Hostile economic conditions have seen more than 33,000 people file for
bankruptcy in the last quarter alongside 5,055 company liquidations and 1,529
The Insolvency Service statistics released today reflected the unforgiving
economic conditions individuals and businesses are struggling to ride out.
There were 33,073 individual insolvencies in England and Wales in the second
quarter of 2009. This was an increase of 27.4% on the same period a year ago.
This included 18,870 bankruptcies, 15.3% up on Q2 2008, 12,225 individual
voluntary arrangements, a 27.4% rise on the same period and 1,978 debt relief
The debt relief orders were brought in on 6 April this year as an alternative
to a traditional bankruptcy proceeding.
DROs provide debt relief for people living in England and Wales who do not
own their own home, have little surplus income (no more than £50 a month),
assets (other than possibly a car) not exceeding £300, and less than £15,000 of
DROs do not involve the courts, instead being run by the Insolvency Service
in partnership with skilled debt advisers, called approved intermediaries, but
the take up of the orders has been much lower than expected.
The personal insolvency climate has generated some serious concerns in the
Mark Sands, director of personal insolvency at Tenon Recovery, said: ‘The
overall record level of personal insolvencies, while at first shocking, hides
the detail which suggests the worst is yet to come. Bankruptcies have fallen
compared to the previous quarter – however, year-on-year bankruptcy figures are
up and I believe this to be a temporary respite before the inexorable rise
‘IVAs have become more popular as people seek to protect their family home.
DROs are at nothing like the levels expected. These three factors mean that
overall levels will continue to increase throughout 2009, with a record level
of 140,000 or more personal insolvencies expected by the end of the year.
‘At first glance, DROs seemed to be a quick and easy solution to assist with
Britain’s poorest debtors. So much so, I would have expected at least three
times as many DROs in last quarter’s insolvency figures. However, eleventh hour
changes to include a person’s pension in their assets seems to have narrowed the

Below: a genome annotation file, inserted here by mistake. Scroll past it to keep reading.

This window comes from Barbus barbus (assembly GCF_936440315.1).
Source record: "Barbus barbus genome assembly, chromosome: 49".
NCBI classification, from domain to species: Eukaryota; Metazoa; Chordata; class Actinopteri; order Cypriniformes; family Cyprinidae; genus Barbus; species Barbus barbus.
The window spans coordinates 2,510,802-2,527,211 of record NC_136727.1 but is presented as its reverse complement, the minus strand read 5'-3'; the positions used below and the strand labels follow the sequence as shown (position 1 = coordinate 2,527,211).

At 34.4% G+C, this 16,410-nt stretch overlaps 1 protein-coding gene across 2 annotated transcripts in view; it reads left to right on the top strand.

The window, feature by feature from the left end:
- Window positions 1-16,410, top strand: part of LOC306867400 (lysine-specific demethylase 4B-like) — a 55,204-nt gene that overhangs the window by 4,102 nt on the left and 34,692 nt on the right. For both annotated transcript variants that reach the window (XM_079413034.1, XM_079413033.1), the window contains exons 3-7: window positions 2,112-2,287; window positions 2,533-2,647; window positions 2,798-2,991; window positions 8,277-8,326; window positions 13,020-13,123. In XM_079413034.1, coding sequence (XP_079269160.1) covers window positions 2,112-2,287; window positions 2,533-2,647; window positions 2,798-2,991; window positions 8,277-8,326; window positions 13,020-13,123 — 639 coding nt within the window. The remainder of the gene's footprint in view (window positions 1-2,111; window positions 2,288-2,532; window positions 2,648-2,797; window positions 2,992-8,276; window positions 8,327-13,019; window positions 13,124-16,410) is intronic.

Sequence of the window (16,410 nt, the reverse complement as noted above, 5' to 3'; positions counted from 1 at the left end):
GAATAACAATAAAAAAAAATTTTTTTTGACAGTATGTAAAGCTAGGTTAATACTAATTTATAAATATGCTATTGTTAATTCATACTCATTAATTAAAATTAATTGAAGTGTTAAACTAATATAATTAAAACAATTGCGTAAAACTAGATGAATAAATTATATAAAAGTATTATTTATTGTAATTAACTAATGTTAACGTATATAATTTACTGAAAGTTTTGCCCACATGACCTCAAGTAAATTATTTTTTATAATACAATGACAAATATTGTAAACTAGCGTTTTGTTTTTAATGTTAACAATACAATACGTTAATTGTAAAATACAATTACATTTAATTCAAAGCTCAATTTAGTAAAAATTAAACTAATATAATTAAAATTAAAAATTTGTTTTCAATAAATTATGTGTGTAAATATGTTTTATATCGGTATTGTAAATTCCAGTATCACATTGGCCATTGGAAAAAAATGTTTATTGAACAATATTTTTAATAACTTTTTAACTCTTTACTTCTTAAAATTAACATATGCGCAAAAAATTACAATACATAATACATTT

criteria to such an extent that DROs are now only applicable to a handful of
Corporate breakdowns showed 5,055 compulsory liquidations and creditors’
voluntary liquidations in total in England and Wales in the second quarter of
2009 (on a seasonally adjusted basis). This was an increase of 2.9% on the
previous quarter and an increase of 39.1% on the same period a year ago.
1,529 other companies collapsed in Q2 2009 (not seasonally adjusted)
comprising 345 receiverships, 1,027 administrations and 157 company voluntary
This was a 22.7% increase on the same period a year ago.
On the corporate side, the figures show a slight increase from the first
quarter of 2009, which suggests collapses may have peaked but the IP community
Richard Fleming, UK head of restructuring at KPMG, said: ‘The second quarter
figures are continuing to hold up. The predicted lull during the July holiday
season just hasn’t materialised, as we’ve seen a swathe of insolvency
appointments being made, across all sectors. We see this trend continuing well
into August and probably for the second half of the year.
‘We’re seeing that lenders are acting with more certainty as they appear to
be taking more decisive action on individual cases. They are beginning to
crystallise their losses quicker, and move on from them in a bid to begin to
balance their books.’
Andrew MacCallum, managing director at restructuring and turnaround firm
Alvarez & Marsal, which is handling the restructuring of Lehman Brothers
Holdings Inc, said: ‘We are merely at the end of the first wave of insolvencies
in this recession. More than five thousand companies may have gone into
administration in the last quarter, but we can expect to see that figure
exceeded in every quarter until at least the end of 2010.
‘Companies that have survived the past year since the collapse of Lehman have
done so by significantly cutting costs and shoring up their finances. However,
many surviving businesses are exhausted managerially and financially, and now
lack the resources to continue, just when we are beginning to see some early
Liz Bingham, UK head of restructuring at Ernst & Young, warned the rise
in individual insolvencies and the continuing high level of corporate
insolvencies was just ‘the tip of the iceberg’.
‘The figures do not include restructurings or debt management processes in
use outside of formal procedures or those companies who are effectively dead in
the water, but whose debt structures lack triggers to force intervention,’
‘Moreover, it is unlikely that these figures represent the peak of UK
insolvencies. The rate of economic contraction may have slowed in the second
quarter, but in the last recession the insolvency peak lagged the economic
trough by over a year.’
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